Most employees come into behavioral health for the opportunity to make a difference with patients, not to do paperwork. By integrating your EHR with a telehealth platform and online patient portal and automating tasks and workflows, you can give staff more time to spend with patients. Telehealth from OnCall by Qualifacts, for example, makes it easy for providers to record session notes, track and update patient information in their roster, and engage with patients outside of a video call using clinically validated files and forms. Administrative staff can save time by automating admissions through digital forms with eSignature capabilities, and schedule form delivery at specific times or intervals throughout the client journey. Patients can schedule appointments, access their information, and engage with content and staff at their convenience. Reducing the administrative burden of providers and other staff, while also increasing employee and patient engagement, is a win for all.
For behavioral health organizations navigating post-pandemic work models, it’s important to consider how remote and hybrid work can influence employee engagement. Gallup notes that 60% of remote-capable employees, defined as employees who state that their job can be done remotely, prefer hybrid work. Offering flexibility can increase recruitment as well, with 79% of organizations reporting they lost job candidates because of the lack of flexibility in work hours and locations.
By integrating your EHR with virtual care solutions such as telehealth from OnCall by Qualifacts, organizations can get the data they need to assess virtual care utilization. They can use those insights to optimize clinician and staff schedules to match patient preferences for virtual or in-person care, as well as work hours. This flexibility benefits both staff and patients. Hybrid work flexibility also makes it possible to deliver care to patients living in underserved areas or who can’t schedule appointments during regular business hours.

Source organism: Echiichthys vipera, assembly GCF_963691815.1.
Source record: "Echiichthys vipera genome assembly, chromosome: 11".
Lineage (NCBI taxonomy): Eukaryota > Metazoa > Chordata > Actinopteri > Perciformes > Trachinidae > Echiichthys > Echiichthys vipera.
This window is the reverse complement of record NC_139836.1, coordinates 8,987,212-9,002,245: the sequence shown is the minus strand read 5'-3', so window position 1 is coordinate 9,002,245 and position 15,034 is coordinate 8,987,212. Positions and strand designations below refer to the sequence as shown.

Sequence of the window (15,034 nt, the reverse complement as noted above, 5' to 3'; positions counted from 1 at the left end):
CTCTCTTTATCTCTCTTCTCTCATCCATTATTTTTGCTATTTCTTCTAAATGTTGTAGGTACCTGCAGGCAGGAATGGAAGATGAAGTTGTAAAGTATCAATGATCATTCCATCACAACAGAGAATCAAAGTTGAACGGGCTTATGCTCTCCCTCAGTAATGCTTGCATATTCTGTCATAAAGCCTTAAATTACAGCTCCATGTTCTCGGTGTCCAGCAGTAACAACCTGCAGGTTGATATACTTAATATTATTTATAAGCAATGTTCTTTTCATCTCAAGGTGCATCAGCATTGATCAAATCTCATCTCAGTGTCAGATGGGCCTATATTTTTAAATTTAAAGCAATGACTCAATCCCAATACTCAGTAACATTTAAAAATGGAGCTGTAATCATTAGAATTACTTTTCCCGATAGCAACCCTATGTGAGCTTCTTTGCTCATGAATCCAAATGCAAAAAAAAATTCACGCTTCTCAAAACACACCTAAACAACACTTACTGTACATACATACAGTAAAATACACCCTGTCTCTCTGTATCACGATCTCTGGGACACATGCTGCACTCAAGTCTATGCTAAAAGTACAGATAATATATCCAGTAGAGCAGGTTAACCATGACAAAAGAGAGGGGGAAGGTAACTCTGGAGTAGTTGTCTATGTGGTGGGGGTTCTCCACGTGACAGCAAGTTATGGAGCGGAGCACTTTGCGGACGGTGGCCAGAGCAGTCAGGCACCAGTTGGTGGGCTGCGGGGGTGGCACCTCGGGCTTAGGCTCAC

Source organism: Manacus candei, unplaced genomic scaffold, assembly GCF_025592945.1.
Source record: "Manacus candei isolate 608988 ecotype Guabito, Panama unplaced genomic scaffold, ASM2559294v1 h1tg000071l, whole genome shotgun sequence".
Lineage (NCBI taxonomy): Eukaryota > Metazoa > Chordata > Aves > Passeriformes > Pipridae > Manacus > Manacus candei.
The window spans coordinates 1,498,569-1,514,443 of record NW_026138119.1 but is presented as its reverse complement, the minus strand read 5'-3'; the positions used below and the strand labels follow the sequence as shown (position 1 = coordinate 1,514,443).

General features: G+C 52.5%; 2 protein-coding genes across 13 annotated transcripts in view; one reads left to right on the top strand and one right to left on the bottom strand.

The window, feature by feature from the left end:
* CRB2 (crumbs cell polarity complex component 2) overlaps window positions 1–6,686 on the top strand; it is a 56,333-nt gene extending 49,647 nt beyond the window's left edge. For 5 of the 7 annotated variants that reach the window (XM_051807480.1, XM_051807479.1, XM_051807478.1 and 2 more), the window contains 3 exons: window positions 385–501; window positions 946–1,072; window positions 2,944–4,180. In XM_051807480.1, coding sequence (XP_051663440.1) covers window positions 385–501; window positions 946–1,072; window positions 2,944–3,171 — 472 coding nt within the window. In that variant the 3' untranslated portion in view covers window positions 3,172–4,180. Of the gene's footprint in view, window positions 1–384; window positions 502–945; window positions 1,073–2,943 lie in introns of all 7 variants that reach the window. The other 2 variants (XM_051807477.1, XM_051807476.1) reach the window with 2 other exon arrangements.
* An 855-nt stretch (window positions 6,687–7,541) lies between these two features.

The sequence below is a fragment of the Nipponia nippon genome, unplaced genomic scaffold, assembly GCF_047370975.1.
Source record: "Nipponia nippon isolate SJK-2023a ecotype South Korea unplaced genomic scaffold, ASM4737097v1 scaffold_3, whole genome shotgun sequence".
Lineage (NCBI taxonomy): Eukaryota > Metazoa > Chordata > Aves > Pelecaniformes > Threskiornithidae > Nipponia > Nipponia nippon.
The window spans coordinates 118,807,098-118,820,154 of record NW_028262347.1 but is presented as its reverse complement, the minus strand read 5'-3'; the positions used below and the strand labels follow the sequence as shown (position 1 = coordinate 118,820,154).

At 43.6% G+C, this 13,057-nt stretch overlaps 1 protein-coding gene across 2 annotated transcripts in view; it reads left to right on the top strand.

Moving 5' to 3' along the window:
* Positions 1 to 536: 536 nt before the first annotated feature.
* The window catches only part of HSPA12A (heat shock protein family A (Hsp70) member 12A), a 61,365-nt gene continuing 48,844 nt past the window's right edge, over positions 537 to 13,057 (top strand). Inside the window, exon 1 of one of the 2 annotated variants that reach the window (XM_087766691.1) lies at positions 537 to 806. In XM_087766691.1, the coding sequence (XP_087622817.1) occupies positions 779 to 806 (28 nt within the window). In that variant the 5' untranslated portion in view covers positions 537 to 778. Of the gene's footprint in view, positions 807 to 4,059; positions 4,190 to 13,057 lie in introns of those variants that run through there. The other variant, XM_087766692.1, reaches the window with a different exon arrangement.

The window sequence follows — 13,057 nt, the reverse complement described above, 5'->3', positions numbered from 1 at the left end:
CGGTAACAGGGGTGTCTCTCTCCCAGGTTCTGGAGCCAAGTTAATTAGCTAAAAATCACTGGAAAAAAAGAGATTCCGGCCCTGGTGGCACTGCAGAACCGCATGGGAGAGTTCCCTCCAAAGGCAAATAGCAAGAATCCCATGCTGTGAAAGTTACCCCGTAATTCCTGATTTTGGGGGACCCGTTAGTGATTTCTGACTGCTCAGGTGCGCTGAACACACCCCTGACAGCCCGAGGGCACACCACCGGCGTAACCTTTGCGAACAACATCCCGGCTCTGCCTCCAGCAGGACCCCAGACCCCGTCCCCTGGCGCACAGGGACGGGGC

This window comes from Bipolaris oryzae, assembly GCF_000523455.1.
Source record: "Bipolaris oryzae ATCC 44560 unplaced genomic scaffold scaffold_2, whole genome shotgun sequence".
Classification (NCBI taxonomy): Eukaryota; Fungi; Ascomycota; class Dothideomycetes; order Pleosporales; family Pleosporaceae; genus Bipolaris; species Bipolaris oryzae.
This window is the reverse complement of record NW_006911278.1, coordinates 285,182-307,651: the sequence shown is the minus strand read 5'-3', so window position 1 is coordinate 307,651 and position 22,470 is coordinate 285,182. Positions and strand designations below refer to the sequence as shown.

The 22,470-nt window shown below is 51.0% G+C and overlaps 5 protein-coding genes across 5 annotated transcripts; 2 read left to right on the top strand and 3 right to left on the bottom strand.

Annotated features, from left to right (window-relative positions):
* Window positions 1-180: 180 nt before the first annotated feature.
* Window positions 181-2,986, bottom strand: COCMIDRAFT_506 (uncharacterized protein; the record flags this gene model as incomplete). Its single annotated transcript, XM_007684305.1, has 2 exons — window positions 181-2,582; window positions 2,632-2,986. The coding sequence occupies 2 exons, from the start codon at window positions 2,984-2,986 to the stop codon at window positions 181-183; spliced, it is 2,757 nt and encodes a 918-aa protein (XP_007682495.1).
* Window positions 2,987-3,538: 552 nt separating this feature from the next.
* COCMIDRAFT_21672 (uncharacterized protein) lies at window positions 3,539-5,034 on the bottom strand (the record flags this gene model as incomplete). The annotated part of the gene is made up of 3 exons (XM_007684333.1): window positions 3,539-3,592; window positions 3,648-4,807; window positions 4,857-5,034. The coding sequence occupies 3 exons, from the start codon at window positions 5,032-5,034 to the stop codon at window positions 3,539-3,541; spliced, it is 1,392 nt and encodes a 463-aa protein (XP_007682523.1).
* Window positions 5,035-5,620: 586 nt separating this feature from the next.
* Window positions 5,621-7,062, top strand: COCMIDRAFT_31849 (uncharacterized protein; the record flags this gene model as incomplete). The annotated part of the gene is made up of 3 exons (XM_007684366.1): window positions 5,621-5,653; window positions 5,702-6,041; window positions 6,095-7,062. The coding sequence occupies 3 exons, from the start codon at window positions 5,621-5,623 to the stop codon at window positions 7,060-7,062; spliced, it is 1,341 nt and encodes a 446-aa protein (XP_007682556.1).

When you improve patient engagement and outcomes, you improve provider and staff engagement as well, creating a virtuous cycle. Integrating your EHR with a telehealth platform lets providers deliver an end-to-end virtual treatment journey that encourages patients to learn and practice new skills outside of scheduled sessions. With access to features such as group virtual therapy, instant messaging, homework assignments, content, and subscription programs, providers and staff can extend care beyond scheduled one-on-one sessions. For example, Trafalgar Addictions Treatment Centers and Pyramid Healthcare have used telehealth and online patient portal solutions from OnCall by Qualifacts to deliver superior end-to-end virtual treatment programs that improve patient outcomes as well as provider experiences.
One of the most powerful and most cost-effective strategies for improving engagement and retention is employee recognition. This is important in healthcare, where just 18% of workers say that teams and groups of people are recognized. The organizational rewards can be tremendous: employees working at healthcare organizations that recognize teams and groups are 3.9 times as likely to feel connected.
Integrating your EHR with a telehealth platform with analytics and reporting capabilities, such as OnCall by Qualifacts, means you can create a data-driven feedback loop to share with staff. This feedback might include how and when patients engage, which digital interactions are most effective, how many appointments have been completed, changes in scheduling trends, and more. These insights help create moments for recognition, so that everyone can celebrate successes and discover opportunities to improve even more
There’s never been a more critical time for behavioral health organizations to tackle the complex challenges of employee engagement and retention. To attract and retain the people that are at the heart of the business, leaders should consider how technology can enable their retention strategy. Investments in improving the employee experience and increasing retention through technology create a powerful win for providers, staff, partners, and patients.